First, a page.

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Is there a University in your area? Sometimes a law school will offer FREE legal advice to those who cannot afford an attorney. You have to prove income. They cannot represent you in court as they are merely students. This could be a big help to you. The students are not liable for incorrect advice they give and you will have to sign something saying that you will not hold them responsible for anything. Its still worth a shot to get all the help you can. Also check your phone book for the Legal Aid Society. I don't know what their policy is for civil cases so you will have to research it yourself, there are income guidlines and such.

Insurance companies are RUTHLESS and will take advantage of you if you are not represented by an attorney in court, so you will need one, but the legal advice you get from the law school can get you going in the right direction and explain legal terms to you so that you understand "deposition" and "subrogation" and other words you will be exposed to. You want to be able to speak their language. By getting legal advice at the law school you may be able to do a lot of the "footwork" in getting your case together and have everything ready for your attorney who is going to charge by the hour for anything he has to do.

    Bookmark   December 1, 2007 at 12:18AM
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another thing- consider doing your own research about leaks. I did some last year when my bathroom was ruined by water from above. I suspected and everyone else suspected that the neighbors above had an overflow and caused it, however, I was out of town for quite awhile and when I arrived to find the damage, there was no water anywhere any more and therefore very difficult to prove it was an overflow.

The assumption (by the building and my other neighbors) was that the neighbors had caused it since none of the pipes were leaking. However, in my research I found an article in the NY Times talking about a mysterious leak on the 2nd or 3rd floor of a 6 story building that was actually caused by standing water on the roof. Water behaves in odd ways. In this case the water bypassed all the apartments above and landed on a lower floor and caused damage there.

Articles like that might help you because the burden of proof (I assume) will be on the other insurance company to prove that you caused this damage. If you can suggest other possible causes that they did not investigate, this MIGHT help. However, I'm no lawyer so take that advice with a grain of salt.

    Bookmark   December 1, 2007 at 12:40AM
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That is what I meant by "In the mean time, hire a building contractor to inspect your premises to locate the possible cause of the damage."

The leak could be coming in from somewhere else, even from the other side of the building.

Also the leak could be due to something that was done during renovations and updates that were done.

    Bookmark   December 1, 2007 at 11:47AM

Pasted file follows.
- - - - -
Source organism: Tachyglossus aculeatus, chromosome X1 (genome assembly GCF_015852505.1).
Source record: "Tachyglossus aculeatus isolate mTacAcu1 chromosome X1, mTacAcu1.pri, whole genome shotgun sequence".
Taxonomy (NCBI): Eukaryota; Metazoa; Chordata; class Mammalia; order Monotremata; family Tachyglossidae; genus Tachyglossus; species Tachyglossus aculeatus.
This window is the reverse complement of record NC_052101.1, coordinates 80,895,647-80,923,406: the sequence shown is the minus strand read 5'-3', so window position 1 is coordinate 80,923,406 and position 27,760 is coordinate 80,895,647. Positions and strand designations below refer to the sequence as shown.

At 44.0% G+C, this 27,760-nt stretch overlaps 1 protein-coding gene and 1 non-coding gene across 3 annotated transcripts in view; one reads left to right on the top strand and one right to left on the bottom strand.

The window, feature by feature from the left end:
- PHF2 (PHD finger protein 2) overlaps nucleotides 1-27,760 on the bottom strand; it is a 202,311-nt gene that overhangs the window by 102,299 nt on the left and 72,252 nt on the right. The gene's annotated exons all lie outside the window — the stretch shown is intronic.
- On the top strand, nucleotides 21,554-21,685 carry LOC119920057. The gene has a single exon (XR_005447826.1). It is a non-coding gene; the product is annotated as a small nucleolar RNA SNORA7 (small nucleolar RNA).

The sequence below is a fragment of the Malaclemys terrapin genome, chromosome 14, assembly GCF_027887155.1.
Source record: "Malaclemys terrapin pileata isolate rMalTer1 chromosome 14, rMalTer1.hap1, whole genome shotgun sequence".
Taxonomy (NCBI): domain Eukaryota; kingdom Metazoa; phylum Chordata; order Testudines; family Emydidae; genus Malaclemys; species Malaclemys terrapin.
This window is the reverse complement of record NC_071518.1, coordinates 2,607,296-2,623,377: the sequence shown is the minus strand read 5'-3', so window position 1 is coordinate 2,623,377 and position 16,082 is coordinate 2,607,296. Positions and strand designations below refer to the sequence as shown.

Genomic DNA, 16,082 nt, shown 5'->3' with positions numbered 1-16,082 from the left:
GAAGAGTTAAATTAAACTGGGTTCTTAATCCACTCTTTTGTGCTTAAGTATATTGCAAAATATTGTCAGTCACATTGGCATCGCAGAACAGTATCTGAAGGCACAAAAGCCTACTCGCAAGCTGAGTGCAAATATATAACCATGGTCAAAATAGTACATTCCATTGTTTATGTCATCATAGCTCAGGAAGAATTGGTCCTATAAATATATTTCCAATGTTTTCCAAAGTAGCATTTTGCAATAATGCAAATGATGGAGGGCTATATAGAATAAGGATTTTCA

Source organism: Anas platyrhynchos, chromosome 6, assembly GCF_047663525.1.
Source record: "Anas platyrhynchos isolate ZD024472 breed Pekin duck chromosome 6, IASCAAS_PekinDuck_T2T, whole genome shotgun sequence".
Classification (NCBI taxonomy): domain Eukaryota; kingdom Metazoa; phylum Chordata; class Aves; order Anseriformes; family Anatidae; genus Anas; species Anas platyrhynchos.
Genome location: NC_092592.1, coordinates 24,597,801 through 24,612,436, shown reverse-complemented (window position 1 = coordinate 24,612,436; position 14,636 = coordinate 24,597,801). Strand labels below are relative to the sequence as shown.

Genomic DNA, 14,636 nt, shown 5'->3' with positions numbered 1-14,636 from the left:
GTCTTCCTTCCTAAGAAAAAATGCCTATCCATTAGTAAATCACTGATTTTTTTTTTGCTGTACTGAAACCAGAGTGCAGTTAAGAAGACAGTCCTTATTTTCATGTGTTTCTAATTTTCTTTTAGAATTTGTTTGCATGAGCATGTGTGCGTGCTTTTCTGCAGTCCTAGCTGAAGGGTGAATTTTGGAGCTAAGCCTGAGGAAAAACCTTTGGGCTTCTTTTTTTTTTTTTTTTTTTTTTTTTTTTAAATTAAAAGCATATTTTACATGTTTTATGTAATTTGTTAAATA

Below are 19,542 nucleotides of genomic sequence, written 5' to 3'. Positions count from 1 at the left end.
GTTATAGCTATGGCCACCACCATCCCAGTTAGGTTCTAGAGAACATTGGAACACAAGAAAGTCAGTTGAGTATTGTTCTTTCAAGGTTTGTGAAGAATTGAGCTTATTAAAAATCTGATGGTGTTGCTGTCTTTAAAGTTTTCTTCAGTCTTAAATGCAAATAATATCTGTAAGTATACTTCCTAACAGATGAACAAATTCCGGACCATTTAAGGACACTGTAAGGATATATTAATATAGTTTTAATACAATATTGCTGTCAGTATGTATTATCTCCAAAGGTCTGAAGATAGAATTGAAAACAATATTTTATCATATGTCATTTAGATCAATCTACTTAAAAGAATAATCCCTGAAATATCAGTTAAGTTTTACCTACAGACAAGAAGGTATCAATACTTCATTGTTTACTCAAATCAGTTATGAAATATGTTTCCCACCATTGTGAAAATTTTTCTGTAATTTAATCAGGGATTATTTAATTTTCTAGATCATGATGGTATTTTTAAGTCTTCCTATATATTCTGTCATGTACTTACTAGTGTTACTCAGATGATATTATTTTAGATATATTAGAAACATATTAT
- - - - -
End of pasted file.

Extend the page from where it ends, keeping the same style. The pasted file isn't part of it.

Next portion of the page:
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Since you mention that you bought this property and it is not a rental unit, I am surprised that homeowners insurance was not required with the mortgage. Are you SURE you do not have coverage??? I would get out my paperwork and comb through it immediately. Is it a condo or did you buy into a cooperative apartment???? That may make a difference in who the plaintive sues. What exactly did you buy?

If you do not have a martgage and paid cash, or bought it on a land contract, you may have recourse to go after the previous owner because there are *disclosure laws* in some states that may come into play here. Maybe they knew the roof was collasping and that is why they sold it? As I said before your case is too complicated and there are not enough details provided, to iron this mess out on a discussion board.

    Bookmark   December 1, 2007 at 1:41PM
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Bud, I know w/ co-ops, there's no such think as homeowners' insurance, because a co-op owner does not actually own anything physical. Renter's insurance is required for your possessions as well as liability, and the mortgage company doesn't particularly care about that.

I don't know how condo's work in terms of insurance. I know it's not like a house.

Also, if this is a condo, aren't the pipes inside the walls the CONDO's problems? I know this would be true of a co-op. But maybe not of a condo, if the pipes are on a wall that's interior to your unit.

I think you need information--you need a building expert to look inside your walls and see if there is evidence of water--either originating in your unit, or traveling down from above. Does anyone live over you? It's possible *they* had an overflow or something, and it skipped you.

(also, if it was truly a leak in a pipe in the walls, wouldn't it be ongoing? This sounds like a one-time thing. So how did you overflow your tub, or something, in the single day you owned the unit? If she was out of town, how does she know exactly which day the flood occurred?)

You are going to need to spend some money to defend yourselves against this.

    Bookmark   December 3, 2007 at 10:15AM
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cgiacomo, hire an inspector to find out where the leak came from and if there is one.

This sounds fishy. The leak supposedly came from your place and the damage to the neighbors place showed up the morning after closing, but the neighbor let it go for 5 months? Did you get any kind of warranty on your purchase?

Water does gravity but it also takes the path of least resistance. Once upon a time the morning we left for vacation, the stupid downstairs neighbor called 911 saying water was dripping out of their smoke detector and pouring out of their ceiling on their TV etc This neighbor knew we had renter insurance.

They told the fire dept that we had a 100 gallon aquarium and a water bed and one of them must have broke. The fire department broke into our apartment and the water didn't come from us.

In the end the water came from the upper apartment across the hall, the water took the path of least resistance.

    Bookmark   December 7, 2007 at 4:28PM